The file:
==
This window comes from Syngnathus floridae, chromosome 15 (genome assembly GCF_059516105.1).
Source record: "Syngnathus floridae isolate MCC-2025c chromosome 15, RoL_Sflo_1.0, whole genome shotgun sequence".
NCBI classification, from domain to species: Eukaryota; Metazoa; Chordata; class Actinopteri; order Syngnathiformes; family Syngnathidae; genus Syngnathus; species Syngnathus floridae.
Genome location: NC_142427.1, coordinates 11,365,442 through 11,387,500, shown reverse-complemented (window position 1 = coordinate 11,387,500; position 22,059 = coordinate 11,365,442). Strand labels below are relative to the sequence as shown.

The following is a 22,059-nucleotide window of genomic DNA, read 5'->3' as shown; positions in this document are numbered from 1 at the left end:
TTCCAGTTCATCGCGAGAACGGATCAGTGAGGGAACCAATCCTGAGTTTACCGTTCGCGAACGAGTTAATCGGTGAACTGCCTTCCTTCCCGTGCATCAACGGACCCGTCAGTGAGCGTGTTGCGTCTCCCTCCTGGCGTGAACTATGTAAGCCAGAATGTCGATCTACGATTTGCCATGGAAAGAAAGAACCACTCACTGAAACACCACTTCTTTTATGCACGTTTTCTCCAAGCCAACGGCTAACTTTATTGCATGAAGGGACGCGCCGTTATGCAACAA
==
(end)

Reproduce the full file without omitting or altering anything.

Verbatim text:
This window comes from Syngnathus floridae, chromosome 15 (genome assembly GCF_059516105.1).
Source record: "Syngnathus floridae isolate MCC-2025c chromosome 15, RoL_Sflo_1.0, whole genome shotgun sequence".
NCBI classification, from domain to species: Eukaryota; Metazoa; Chordata; class Actinopteri; order Syngnathiformes; family Syngnathidae; genus Syngnathus; species Syngnathus floridae.
Genome location: NC_142427.1, coordinates 11,365,442 through 11,387,500, shown reverse-complemented (window position 1 = coordinate 11,387,500; position 22,059 = coordinate 11,365,442). Strand labels below are relative to the sequence as shown.

The following is a 22,059-nucleotide window of genomic DNA, read 5'->3' as shown; positions in this document are numbered from 1 at the left end:
TTCCAGTTCATCGCGAGAACGGATCAGTGAGGGAACCAATCCTGAGTTTACCGTTCGCGAACGAGTTAATCGGTGAACTGCCTTCCTTCCCGTGCATCAACGGACCCGTCAGTGAGCGTGTTGCGTCTCCCTCCTGGCGTGAACTATGTAAGCCAGAATGTCGATCTACGATTTGCCATGGAAAGAAAGAACCACTCACTGAAACACCACTTCTTTTATGCACGTTTTCTCCAAGCCAACGGCTAACTTTATTGCATGAAGGGACGCGCCGTTATGCAACAA